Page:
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Secrets to Raising Money Smart Kids

Mother, daughter and grandmother  counting coins

Picture it:  Your 28-year-old son stops by with a “proposal” for you. He reveals he is two months behind on his rent, has maxed out his credit cards and is behind on the minimum payments, and cannot make the payment on the car loan you co-signed for him. His plan is to move back home to figure things out, or he says, you can lend him the money to catch up.

No one wants this scenario to come true. We want to raise money-smart kids. With a combined effort starting at an early age, we can prepare young adults entering the workforce with a basic understanding of budgeting, debt, and savings. Creating a foundation, putting good habits in place early, and continuing to build upon them throughout their childhood is easier than trying to undo bad habits later. Service Credit Union is committed to financial wellness and has youth programs that present high-quality straightforward concepts for making good financial decisions that will be beneficial throughout their lives.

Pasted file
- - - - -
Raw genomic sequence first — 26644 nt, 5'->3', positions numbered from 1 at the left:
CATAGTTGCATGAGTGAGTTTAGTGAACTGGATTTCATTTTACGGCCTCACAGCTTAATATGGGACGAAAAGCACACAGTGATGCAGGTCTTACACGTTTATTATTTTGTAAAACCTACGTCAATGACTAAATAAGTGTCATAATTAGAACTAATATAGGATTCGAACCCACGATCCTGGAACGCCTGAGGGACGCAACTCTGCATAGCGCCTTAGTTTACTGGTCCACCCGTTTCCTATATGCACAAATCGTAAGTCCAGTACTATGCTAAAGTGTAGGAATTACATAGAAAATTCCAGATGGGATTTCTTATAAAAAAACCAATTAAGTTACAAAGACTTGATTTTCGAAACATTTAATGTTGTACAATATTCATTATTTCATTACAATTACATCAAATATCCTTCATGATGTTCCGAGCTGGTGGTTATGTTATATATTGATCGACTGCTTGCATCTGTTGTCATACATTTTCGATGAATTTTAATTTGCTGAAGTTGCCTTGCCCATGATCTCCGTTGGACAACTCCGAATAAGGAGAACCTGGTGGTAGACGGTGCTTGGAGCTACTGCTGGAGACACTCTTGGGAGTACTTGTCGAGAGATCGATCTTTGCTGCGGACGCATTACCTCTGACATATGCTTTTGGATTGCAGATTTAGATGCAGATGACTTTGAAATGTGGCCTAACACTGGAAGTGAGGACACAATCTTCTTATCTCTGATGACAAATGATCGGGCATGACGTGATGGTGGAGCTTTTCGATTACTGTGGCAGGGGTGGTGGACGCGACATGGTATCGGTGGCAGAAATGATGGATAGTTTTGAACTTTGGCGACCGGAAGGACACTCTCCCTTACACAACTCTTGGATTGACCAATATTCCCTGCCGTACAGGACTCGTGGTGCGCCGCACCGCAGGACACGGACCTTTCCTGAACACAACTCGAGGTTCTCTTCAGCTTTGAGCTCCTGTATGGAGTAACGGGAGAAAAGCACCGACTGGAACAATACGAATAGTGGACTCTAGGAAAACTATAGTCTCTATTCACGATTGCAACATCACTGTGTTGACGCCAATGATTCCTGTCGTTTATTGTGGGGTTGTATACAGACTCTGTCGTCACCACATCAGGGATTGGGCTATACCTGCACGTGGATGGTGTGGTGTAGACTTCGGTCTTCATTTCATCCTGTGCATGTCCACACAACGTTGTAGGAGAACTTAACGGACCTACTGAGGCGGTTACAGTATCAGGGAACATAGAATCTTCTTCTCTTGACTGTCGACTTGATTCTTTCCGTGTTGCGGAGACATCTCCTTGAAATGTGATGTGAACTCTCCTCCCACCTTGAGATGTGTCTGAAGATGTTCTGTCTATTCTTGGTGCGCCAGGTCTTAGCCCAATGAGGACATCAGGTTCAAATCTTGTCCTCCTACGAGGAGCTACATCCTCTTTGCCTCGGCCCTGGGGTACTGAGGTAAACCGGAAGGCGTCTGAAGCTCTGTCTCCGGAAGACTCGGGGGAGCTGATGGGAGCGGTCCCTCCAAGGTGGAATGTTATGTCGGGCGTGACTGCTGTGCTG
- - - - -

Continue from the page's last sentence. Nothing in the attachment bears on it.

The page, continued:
Start at an early age by introducing the difference between needs and wants. Children do not earn and spend money in the same scope as adults; nonetheless, they do deal with receiving and using money at an early age.  Ask yourself, what are your children spending money on now? Where are they getting it? Raising money-smart kids might seem challenging, but it is possible and can be rewarding.

With your help, your children will continue to build upon money-wise skills.  A great way to build money responsibility is for them to start earning their own money through a part-time job or taking on more complex chores for income. Have them start a basic budget with their earned money. Teaching budgeting skills will help your child better manage their money when it really counts. They will be able to decipher the difference between needs and wants, with bigger purchase items such as laptops and cars. They might need these items but may conclude that even though the more expensive versions are the more desirable, the less expensive versions fit in their budget and are just a reliable as the more expensive ones. Their money management skills are evolving.

Taking the time to construct the foundation for financial wellness throughout the years of childhood will encourage money-wise habits.  Having them understand the basics of budgeting, debt and savings will hopefully avoid the scenario of your 28-year-old son’s proposal. Our youth will be on the road to becoming financially well-informed adults.